She suggests that the media and the instutional discourses are a good mix, The media discourse reinforces the idea of knowledge as a commodity. Research data is strongly manipulated by the media discourse. The quotes could well be research data, but the way they are presented by the media. They were said in a context, but that may not be apparent.

But what is the link between these discourses and sustainability? She talks about how best to achieve the values of OER provision (values of equality etc). But I wonder how we can be sure that those values are the right ones?

Using discourse analysis as a tool to understand the practices of the OER mvmt.
Institutional discourse dominant.

Robin Mason comments that the list of media discourse about OER reminds her about 15-20 year ago discourse about computer conferencing where everyone can speak equally. The main problem with this hype is that there is a backlash where people say well how accessible is this really? Is it really true that all have the same access.

Billy K.
Works on widening participation in Yorkshire using OpenLearn. Dangers of dominance of institutional discourse – if that is the main driver, how disenfranchised will the difficult communities that he works with be. Then asks, is it a money making enterprise or about social justice. Feels that the Gvt. is now saying that those who already have first degrees will not be allowed to do second degrees and money saved will go to deprived groups. His question is does Andrea think there is any tension between what the OpenLearn group is trying to develop and the types of resources that the groups he is working with are able to engage with?

Andrea replies that in terms of the OU, from perspective of somebody in the research team – went to NIACE and it was interesting to see the reaction of adults to the content. They weren’t sure whether they could use the content with their learners. It might be too advanced as some of the learners were still improving their reading and writing skills.

Billy – talking only about electronic learning, not specifically OpenLearn. Electronic learning and distance learning are different. People making electronic resources make assumptions about their learners which may not be true for certain groups. How do we make sure these resources are available for groups who are socially and economically deprived.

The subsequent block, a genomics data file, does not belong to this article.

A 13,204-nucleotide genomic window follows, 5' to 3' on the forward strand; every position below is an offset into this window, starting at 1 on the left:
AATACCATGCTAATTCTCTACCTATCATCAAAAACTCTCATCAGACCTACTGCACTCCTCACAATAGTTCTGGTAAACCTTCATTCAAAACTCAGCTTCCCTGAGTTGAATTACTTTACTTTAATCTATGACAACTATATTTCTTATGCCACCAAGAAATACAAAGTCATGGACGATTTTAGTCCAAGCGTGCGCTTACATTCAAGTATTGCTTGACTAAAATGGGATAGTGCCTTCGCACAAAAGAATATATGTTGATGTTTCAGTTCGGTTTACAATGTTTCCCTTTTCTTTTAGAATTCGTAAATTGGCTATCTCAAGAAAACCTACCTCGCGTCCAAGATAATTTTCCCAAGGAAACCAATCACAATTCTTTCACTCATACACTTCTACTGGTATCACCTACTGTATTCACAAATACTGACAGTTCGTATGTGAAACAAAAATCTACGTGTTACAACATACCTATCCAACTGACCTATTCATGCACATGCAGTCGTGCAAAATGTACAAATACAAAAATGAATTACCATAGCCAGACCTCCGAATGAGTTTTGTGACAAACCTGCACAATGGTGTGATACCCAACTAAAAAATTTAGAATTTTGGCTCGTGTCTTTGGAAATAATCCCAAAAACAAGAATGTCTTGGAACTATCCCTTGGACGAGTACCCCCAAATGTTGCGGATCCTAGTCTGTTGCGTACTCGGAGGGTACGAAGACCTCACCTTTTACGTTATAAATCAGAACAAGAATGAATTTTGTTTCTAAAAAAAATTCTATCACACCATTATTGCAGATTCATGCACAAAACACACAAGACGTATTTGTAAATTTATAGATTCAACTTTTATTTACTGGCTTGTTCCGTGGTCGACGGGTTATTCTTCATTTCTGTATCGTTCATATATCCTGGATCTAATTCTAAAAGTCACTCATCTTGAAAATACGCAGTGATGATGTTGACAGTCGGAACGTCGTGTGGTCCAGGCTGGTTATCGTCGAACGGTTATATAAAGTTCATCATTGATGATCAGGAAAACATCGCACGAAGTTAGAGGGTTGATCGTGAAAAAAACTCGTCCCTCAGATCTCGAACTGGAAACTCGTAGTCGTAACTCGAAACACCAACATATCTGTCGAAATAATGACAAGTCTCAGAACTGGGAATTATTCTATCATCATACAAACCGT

Andrea – it’s all about making choices. There is a clash between educating the world and simply offering what you’ve got.

Chris from MIT Open Courseware – Just going back to how to express or define value. Is easier to express value externally rather than internally. Often people, say in India, are surprised by how many people are using their content. Messages need to be different internally than externally and the messages have to change.

Seb Schmoller – To get a better understanding of the talk – asks if Andrea is asserting that discourse analysis tells her that the way organisations talk about OER does not give a good understanding about how they are using OER. Because institutional discourse so strong, are people being diverted from a true understanding of OER.

Andrea replies that that could be the case. But that a lot of common sense. She wouldn’t say that everybody involved is aware of what they are doing, but what they are doing is shaping the perception of things. Not intentional. So, yes, this could be one interpretation so it could be really interesting to be aware of the discourses operating.

Somebody from Open Unviersity
Asks what the discourse from Brazil is.

Andrea says that it is different in Latin America. Government buys courseware. Some courses are free, some are paid for. Depending on institution, it can operate differently. Hasn’t analysed it, but wouldn’t say that it is very widespread – she imagines the discourse would be rather different.